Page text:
Anchor Chain Marking

I do not have a fancy chain counter for my windlass. If you ever anchor you need to know how much rode you have out to insure you have proper scope for holding power but not too much. In general more is better for holding but may not be a good idea for other reasons. If you have too much rode out, you might swing into other boats at an anchorage or go aground when the tide goes out by swinging closer to shore. I used to mark my chain with paint. I would lay all the chain out on the ground and paint the chain for about 12″ inside a cardboard box. The problem with paint is that it wears off and the chain has to be dry to repaint. Repainting usually involves taking all the chain out again after it is dry. I decided to try a new method with zip ties. The chain doesn’t twist in the gypsy so I figure the zip ties will last a long time if I put them on top where they won’t rub. I have been using the same color code for years and replicated it with zip ties. I ordered colored zip ties that are red, white and blue. I can keep extra zip ties in my front locker and replace when they break when the chain is wet or dry. The big test will be after anchoring during our three month Alaska trip this summer.

I mark every 25′ with white, every 50′ with blue and every 100′ with red. I put two ties per link on three consecutive vertical links.

The code

The code

 

No project is complete without finding another problem. After all the chain was out and sitting on the bottom of the bay in my slip, I found the bottom of the anchor locker full of water. There is a false bottom to the locker creating a flat surface to keep the chain from jamming into the small triangle. I lifted the false bottom of the anchor locker and found the drain full of mud probably from years of use and no cleaning. I tried a plunger and running a wire down the pipe. I pumped out all the water and scooped out the mud so I could disassemble the hoses in the bilge. I removed the hose (with a bucket handy) at the check valve after closing the thru-hull. The hose was draining but nothing was passing the check valve. The type of valve on the line was a spring loaded piston type rather than a swing type used on our sinks so I couldn’t just push the valve open. I removed the check valve and took it into my engine room work bench. When I finally got the valve dissasembled I found the piston completely frozen. The screw holding the rubber seal had also broken. I cleaned and buffed all the parts with the scotchbrite side of my bench grinder. I lubed the piston and reassembled and it worked great. Fortunately, when I went into the newly organized Roxia Hardware Store I found the right size screw.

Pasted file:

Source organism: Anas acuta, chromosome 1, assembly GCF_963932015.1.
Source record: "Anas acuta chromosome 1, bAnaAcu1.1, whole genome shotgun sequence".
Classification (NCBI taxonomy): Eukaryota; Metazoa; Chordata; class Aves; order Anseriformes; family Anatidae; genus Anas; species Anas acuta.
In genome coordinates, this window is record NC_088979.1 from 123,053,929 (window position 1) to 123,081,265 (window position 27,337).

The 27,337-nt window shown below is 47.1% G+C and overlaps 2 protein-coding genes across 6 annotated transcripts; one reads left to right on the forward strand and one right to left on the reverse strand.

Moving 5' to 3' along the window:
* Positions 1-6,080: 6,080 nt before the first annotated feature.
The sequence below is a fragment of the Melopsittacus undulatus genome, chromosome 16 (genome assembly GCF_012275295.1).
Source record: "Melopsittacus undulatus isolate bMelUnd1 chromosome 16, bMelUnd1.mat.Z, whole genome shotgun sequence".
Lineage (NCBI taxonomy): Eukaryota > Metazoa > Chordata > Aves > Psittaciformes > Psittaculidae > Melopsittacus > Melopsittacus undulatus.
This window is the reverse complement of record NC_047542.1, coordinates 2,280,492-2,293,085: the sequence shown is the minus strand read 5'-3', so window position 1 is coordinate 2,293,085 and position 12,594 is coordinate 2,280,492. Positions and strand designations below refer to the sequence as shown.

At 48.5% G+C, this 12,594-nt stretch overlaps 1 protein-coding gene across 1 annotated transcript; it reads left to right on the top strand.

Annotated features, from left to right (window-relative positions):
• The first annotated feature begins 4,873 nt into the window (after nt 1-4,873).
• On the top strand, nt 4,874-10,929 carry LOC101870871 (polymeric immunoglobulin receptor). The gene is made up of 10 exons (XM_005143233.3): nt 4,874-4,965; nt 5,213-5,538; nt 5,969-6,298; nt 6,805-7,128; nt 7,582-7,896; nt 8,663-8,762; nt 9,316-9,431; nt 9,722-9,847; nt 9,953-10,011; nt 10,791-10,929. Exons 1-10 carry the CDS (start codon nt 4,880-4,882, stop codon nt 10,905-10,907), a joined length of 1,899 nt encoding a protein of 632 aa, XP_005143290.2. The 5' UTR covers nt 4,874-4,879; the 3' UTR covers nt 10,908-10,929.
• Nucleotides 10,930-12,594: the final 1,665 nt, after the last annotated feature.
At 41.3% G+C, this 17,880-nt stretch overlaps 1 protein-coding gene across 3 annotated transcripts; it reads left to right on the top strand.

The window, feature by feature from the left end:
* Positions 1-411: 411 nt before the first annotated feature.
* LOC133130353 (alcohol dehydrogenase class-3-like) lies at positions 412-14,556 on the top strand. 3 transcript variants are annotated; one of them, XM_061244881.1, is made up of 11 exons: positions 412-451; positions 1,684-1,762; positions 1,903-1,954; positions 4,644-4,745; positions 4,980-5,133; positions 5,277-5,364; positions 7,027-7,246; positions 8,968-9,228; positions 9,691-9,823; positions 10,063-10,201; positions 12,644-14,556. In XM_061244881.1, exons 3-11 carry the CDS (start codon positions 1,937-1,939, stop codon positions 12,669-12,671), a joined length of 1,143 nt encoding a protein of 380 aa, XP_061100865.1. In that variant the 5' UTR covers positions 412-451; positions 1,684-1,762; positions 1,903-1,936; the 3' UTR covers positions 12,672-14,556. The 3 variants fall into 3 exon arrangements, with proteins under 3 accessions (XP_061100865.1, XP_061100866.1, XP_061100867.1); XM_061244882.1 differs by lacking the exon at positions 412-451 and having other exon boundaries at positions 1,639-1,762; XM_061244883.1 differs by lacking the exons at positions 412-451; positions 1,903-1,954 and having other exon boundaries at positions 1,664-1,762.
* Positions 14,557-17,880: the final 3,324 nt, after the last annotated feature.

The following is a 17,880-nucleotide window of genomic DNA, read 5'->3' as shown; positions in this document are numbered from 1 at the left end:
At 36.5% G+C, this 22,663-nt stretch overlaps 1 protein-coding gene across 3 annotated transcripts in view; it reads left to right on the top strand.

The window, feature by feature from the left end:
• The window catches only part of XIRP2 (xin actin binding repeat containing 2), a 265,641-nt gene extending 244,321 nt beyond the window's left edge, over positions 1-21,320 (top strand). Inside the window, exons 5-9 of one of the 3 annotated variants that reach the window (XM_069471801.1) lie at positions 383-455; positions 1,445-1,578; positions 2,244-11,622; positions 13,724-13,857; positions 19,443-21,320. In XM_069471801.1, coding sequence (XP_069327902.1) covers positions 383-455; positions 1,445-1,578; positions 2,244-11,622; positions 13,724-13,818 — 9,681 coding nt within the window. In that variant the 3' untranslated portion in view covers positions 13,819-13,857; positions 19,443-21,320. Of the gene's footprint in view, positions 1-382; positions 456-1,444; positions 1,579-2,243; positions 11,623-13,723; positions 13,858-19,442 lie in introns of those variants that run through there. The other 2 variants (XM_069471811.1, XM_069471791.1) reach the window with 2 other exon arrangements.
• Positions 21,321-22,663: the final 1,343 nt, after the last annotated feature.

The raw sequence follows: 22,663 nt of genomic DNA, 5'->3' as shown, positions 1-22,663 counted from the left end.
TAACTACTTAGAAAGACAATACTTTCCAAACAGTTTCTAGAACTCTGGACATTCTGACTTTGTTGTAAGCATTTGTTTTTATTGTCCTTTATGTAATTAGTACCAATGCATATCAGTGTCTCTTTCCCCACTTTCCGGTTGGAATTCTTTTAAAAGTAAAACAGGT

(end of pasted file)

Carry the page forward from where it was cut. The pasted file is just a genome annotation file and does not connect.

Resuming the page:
This check valve uses a spring loaded piston

This check valve uses a spring loaded piston

Cleaning up the piston

Cleaning up the piston

It's nice to have spare parts

It’s nice to have spare parts

About BakesConsulting

I am a self professed boat geek. I've reached a time in my life that now I work with people I like or on boats I like. It's pretty simple. I fine tune systems and specialize on trawler yachts.

Posted on March 7, 2019, in Deck Equipment. Bookmark the permalink. Leave a comment.

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